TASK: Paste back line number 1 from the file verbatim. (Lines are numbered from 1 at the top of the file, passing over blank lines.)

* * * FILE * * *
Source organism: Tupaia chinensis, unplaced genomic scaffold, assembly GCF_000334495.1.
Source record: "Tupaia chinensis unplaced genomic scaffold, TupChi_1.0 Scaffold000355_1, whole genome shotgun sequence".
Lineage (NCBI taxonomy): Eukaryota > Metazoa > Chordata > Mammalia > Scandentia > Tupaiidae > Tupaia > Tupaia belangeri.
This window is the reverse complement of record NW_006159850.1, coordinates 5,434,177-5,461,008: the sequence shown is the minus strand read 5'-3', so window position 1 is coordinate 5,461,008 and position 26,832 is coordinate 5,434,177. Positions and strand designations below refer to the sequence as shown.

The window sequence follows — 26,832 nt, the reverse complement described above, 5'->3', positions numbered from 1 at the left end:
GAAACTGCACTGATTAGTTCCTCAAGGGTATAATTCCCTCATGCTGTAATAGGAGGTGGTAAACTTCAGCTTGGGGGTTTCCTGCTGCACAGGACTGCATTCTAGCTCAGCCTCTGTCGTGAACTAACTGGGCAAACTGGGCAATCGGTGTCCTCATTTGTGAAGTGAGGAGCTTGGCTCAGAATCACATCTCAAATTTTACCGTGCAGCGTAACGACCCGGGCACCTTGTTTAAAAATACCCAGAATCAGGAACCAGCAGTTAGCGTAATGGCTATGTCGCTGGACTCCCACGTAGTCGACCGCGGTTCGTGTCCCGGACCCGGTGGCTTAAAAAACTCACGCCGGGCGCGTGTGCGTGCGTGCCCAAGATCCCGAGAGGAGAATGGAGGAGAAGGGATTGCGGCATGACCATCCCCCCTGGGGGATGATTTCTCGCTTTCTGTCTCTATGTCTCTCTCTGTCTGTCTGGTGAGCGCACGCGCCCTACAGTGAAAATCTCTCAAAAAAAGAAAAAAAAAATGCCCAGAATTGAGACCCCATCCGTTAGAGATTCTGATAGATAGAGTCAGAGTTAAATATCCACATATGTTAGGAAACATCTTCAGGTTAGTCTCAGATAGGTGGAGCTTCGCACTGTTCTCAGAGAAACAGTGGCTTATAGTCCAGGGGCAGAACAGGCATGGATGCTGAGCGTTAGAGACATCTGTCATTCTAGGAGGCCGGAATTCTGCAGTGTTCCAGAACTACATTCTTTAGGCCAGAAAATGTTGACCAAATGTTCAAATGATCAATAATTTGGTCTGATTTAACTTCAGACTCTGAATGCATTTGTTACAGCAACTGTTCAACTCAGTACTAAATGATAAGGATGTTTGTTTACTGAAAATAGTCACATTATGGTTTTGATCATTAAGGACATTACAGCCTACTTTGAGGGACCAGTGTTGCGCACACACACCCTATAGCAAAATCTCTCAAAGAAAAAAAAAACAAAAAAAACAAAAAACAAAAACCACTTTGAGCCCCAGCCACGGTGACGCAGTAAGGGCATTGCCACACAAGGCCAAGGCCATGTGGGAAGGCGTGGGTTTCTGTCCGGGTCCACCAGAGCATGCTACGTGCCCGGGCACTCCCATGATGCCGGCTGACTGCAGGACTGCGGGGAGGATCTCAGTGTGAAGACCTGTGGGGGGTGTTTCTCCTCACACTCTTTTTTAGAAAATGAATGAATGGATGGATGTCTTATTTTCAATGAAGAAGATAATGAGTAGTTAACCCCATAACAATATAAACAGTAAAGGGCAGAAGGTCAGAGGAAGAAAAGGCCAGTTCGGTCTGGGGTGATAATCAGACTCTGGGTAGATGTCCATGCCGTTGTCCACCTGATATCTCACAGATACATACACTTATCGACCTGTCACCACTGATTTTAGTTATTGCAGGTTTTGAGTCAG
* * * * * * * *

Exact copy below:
Source organism: Tupaia chinensis, unplaced genomic scaffold, assembly GCF_000334495.1.